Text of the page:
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Cooley Film Breakdown: Week 17 vs. Cowboys


Chris Cooley breaks down several plays from last Sunday's win against the Cowboys. Catch up with all of his analysis here.

Cooley recognizes a successful screen pass play to Jamison Crowder from the Redskins' preseason game against the Ravens. It begins with a beautiful play-action fake to the left and ends with a big chunk of yards from Crowder thanks to two big blocks from offensive linemen Brandon Scherff and Morgan Moses, running downfield to pick up two Cowboys defensive backs.

On the Redskins' touchdown pass to Pierre Garçon, Cooley gets really excited about the way quarterback Kirk Cousins moves in the pocket and keeps his eyes downfield. With pressure in his face, Cousins shifts to his left and extends the play, allowing Garçon to cut back inside on his route for better leverage as he goes to grab the ball.

Cooley goes to another touchdown play, this time to Crowder, who makes an impressive jumping catch on a pass thrown a little high from Cousins. The play, which starts on the Cowboys 5-yard line, uses wide receiver Ryan Grant on a pick route, angling to the inside to let Crowder escape free just above the flat and for an easy walk-in score.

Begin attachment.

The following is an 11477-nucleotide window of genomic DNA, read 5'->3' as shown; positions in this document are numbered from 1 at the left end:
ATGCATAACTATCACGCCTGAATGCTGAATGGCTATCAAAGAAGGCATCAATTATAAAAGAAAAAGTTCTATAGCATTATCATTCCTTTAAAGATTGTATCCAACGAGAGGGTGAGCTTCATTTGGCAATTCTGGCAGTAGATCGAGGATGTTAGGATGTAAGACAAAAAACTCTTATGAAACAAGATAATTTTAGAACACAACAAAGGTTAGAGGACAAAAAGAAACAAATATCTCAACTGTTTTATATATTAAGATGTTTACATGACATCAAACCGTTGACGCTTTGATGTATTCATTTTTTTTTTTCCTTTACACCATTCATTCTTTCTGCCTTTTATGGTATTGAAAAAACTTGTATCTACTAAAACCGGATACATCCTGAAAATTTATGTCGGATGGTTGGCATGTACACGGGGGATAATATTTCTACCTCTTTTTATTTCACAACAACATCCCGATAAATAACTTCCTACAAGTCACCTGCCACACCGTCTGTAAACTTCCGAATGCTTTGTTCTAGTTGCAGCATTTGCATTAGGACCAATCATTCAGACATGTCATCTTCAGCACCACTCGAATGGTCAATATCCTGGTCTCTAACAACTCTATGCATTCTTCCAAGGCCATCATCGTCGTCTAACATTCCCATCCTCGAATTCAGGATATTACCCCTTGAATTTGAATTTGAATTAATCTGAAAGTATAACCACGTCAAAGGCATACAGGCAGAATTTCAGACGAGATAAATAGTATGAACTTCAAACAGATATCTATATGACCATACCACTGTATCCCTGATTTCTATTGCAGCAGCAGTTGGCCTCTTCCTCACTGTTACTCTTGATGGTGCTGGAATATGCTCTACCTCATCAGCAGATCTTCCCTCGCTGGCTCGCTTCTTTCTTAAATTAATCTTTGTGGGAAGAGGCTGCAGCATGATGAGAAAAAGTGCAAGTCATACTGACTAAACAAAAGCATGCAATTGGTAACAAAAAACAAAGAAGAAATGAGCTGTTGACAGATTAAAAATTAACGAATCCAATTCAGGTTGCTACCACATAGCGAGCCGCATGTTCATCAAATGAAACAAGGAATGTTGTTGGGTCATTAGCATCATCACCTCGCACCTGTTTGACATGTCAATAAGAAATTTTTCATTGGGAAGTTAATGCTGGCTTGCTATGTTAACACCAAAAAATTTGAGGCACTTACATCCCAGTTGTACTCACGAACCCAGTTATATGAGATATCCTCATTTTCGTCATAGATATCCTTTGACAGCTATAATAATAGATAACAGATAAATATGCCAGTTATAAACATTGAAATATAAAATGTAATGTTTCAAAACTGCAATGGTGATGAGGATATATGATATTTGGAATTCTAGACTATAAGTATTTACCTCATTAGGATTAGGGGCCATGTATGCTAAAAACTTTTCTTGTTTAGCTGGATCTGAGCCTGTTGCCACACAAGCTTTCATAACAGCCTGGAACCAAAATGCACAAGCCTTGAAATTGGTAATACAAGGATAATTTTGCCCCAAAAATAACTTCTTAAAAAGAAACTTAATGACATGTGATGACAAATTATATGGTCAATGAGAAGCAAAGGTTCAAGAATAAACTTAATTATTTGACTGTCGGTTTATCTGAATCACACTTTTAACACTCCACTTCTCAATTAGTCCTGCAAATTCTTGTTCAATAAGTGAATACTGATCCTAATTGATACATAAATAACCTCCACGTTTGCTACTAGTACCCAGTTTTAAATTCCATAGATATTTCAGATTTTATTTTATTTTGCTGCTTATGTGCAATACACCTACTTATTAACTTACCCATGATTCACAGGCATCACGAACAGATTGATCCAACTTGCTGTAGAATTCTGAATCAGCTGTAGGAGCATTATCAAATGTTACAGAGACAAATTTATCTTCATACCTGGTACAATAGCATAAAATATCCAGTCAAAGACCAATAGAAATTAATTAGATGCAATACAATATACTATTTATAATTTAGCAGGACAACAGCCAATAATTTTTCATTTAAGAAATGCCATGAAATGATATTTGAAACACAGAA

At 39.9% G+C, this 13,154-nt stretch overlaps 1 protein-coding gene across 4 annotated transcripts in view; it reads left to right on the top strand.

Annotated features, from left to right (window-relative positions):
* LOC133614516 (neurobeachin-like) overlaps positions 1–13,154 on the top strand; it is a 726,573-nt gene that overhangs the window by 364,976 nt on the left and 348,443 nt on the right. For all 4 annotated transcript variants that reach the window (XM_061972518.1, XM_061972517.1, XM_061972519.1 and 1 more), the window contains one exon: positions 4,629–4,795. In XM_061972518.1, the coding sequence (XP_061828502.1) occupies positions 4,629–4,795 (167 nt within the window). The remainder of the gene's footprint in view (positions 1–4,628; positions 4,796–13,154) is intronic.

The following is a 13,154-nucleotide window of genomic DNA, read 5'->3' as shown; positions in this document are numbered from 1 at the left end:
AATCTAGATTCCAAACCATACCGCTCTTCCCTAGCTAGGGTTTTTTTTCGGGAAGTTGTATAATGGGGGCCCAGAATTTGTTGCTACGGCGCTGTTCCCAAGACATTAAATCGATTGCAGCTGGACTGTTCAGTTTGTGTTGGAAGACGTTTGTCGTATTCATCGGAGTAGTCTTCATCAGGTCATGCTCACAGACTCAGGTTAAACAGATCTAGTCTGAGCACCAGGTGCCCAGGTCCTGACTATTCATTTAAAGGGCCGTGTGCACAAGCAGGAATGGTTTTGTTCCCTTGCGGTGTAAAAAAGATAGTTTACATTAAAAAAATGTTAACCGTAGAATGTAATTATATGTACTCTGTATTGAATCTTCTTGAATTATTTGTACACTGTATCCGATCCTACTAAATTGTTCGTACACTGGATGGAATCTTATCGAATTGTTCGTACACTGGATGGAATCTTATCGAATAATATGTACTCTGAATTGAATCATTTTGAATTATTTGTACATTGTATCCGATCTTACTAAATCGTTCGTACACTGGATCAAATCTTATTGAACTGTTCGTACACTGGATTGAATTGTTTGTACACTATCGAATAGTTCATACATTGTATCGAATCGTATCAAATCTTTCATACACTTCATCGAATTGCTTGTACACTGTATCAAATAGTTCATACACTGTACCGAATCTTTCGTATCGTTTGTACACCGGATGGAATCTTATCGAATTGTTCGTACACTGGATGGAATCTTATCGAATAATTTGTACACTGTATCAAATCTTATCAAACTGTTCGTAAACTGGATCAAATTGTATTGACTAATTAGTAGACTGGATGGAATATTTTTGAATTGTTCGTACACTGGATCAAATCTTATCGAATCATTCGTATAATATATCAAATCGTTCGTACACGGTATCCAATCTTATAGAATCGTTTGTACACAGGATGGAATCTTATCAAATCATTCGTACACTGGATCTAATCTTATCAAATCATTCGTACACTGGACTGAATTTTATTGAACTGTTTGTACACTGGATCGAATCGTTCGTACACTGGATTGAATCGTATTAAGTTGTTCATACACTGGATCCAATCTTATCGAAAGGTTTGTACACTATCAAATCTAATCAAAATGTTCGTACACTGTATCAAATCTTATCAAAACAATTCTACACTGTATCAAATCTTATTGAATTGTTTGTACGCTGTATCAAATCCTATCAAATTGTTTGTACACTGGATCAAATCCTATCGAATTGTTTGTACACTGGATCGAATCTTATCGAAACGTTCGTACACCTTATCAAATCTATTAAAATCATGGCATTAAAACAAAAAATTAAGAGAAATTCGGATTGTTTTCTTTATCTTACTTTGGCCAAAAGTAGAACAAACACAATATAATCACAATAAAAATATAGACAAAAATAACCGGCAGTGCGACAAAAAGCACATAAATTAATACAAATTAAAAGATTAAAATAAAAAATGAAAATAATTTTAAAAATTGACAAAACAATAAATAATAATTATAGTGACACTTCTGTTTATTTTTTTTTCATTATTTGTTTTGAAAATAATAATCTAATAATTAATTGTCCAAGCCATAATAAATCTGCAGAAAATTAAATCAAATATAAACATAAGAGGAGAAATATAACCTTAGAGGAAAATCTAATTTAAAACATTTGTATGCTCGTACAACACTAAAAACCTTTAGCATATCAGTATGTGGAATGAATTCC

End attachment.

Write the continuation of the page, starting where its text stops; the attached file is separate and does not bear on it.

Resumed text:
Cooley finishes the offense breakdown with quarterback Colt McCoy's 71-yard touchdown pass to Rashad Ross. The Cowboys present a quarters-coverage scheme but don't account for Ross' speed and account too much for Jamison Crowder's out-route to pick up a first down. Both cornerbacks bite on Crowder's route and Ross ends up all alone down the field. 

Flipping his cap around, Cooley talks defense next. He uses a few plays involving wide receiver Cole Beasley, one of them being a touchdown pass, to show how the Redskins defense adapted to familiar schemes and routes. Ultimately, their recognition ends with an interception at the goal line.

"It's so obvious" the Cowboys want to throw to tight end Jason Witten Cooley says as he dissects linebacker Will Compton's first quarter interception. Defensive coordinator Joe Barry makes the Cowboys look like "dum-dums," presenting lots of coverage downfield and giving quarterback Kellen Moore nowhere to throw the ball except to the defense.




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